It's Past Time to End the Taboo on Saying "Vagina" — Let Whitney Cummings Explain Why
Watching her standup specials and scripted shows like 2 Broke Girls, it's pretty clear that comedian Whitney Cummings has fully embraced her reputation for outspokenness, her gift for gleefully ripping away the taboos still alive and well in American society. It's part of what makes her a fitting spokesperson for Just Say Vagina, a campaign from Annovera encouraging people with vaginas to speak up, clearly and directly, about their reproductive health. In case you were wondering, it's not as easy as it sounds.
"'Vagina' just has this shame. It's such a fraught word," Cummings told POPSUGAR. "I even find myself going into my doctor like, 'Can you look down there?' I sometimes have shame around saying it."
Turns out that when you feel uncomfortable even using the correct word for vagina, it's pretty hard to be your own advocate for your reproductive health. For Cummings, that awkwardness is something that's "very deeply ingrained and inherited," passed on through generations. But at some point, we have to acknowledge how ridiculous it is. "Like, how is a body part that more than half the world has, [considered] dirty?"
Like a lot of people, Cummings didn't exactly get the sex ed she needed from school or her parents. "My Catholic school was not going to let me understand anything," she said, and her dad "did the best he could with the tools he had," but basically treated her like a son. "He was just throwing basketballs at me all day," she said. "It was very awkward, the idea that I had a vagina and a period."
Cummings learned what she needed to know from her sister, her cousins, and the girls she played sports with. That worked, but it shouldn't have had to. "I'm kind of over girls having to just figure it out by being Sherlock Holmes and putting the pieces together themselves," she said. "It's just so rude and shaming." Even in 2020, only 17 states require schools to teach medically-accurate sex and HIV education. Twenty-nine states require that abstinence be stressed.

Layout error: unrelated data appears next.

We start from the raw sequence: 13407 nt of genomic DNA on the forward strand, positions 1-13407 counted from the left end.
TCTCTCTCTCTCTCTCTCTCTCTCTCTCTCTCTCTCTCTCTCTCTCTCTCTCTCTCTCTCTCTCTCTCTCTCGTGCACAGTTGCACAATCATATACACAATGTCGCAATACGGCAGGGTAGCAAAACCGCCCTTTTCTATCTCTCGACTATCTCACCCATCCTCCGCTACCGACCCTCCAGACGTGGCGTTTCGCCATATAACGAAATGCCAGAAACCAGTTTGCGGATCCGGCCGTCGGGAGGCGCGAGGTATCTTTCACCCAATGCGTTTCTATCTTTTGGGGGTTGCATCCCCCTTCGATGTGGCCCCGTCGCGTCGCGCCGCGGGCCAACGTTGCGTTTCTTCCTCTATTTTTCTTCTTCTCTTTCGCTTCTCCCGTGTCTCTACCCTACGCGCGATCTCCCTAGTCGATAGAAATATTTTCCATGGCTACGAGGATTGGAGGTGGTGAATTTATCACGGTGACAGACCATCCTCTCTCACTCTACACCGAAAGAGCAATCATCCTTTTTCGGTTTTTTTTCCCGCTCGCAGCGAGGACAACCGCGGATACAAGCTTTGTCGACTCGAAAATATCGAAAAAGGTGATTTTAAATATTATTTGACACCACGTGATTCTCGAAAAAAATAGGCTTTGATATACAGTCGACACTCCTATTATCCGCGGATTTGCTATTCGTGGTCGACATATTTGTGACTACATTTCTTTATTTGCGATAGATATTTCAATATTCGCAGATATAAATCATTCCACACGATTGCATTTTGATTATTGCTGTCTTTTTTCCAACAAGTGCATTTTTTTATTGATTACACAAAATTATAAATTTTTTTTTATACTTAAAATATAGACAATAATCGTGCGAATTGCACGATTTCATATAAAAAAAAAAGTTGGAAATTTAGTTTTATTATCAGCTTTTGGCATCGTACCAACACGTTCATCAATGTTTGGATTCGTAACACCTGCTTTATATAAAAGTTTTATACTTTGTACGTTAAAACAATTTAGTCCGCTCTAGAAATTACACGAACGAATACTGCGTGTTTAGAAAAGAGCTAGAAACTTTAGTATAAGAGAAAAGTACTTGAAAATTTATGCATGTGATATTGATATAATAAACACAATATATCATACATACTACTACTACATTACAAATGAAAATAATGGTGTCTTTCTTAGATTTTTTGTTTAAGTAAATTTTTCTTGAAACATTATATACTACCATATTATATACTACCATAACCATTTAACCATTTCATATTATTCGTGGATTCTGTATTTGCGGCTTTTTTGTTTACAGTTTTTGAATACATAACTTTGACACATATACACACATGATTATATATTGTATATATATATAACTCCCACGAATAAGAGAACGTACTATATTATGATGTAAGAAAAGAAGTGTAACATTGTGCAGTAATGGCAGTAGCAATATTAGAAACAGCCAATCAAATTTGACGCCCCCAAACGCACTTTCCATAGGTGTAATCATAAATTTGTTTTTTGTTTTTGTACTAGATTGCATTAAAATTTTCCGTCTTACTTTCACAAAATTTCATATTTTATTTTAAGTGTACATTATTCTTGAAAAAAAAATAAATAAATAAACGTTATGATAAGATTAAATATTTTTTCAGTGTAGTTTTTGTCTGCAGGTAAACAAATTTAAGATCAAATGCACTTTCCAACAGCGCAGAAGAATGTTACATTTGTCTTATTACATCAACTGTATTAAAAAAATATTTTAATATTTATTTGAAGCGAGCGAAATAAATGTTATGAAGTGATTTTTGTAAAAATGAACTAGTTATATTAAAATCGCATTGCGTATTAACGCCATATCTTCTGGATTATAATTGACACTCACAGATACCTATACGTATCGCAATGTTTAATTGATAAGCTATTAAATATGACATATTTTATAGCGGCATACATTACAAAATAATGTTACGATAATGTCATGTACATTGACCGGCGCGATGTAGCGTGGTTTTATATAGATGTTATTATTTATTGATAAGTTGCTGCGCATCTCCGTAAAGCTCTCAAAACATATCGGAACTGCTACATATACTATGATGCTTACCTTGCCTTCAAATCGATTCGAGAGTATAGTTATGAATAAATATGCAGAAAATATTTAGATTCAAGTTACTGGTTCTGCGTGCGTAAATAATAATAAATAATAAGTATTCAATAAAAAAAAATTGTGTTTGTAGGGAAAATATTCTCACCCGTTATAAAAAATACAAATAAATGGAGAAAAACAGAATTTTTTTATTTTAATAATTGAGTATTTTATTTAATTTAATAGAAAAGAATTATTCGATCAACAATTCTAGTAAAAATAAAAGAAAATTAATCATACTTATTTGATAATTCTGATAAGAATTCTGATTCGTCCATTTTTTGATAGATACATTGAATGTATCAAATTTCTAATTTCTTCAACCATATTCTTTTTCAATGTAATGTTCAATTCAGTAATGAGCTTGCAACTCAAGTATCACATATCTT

"You have a vagina. Let's talk about what it does. It's awesome."
The culture of shame that grows out of this can also cause people with vaginas to stay silent when it comes to things like birth control. Cummings often felt "underwhelmed" by the birth control options available to her, which came with side effects and a schedule she had to shape her life around.
She eventually switched to Annovera, a birth control ring that goes in your vagina for 21 days and out for seven days. She said it's helped with her migraines and doesn't require as much upkeep as the pill. As Cummings puts it, "Now I can thrive and be functional and say even more things that are going to get me in trouble." But none of that is possible if you feel too uncomfortable to have the conversation with your doctor, which is why it's past time to do away with the "vagina" taboo.
"Like, you have a vagina. Let's talk about what it does. It's awesome," Cummings said. Being so outspoken about vaginas, periods, and birth control in her own content has led to a lot of shaming, Cummings said, but she's learned to embrace it. "I used to be really embarrassed, but now I think it's cool that I'm crazy, and psycho, and outspoken, and loud, and obnoxious, and annoying because I dare to say vagina. Like, 'Okay. I'm not going to apologize for that.'"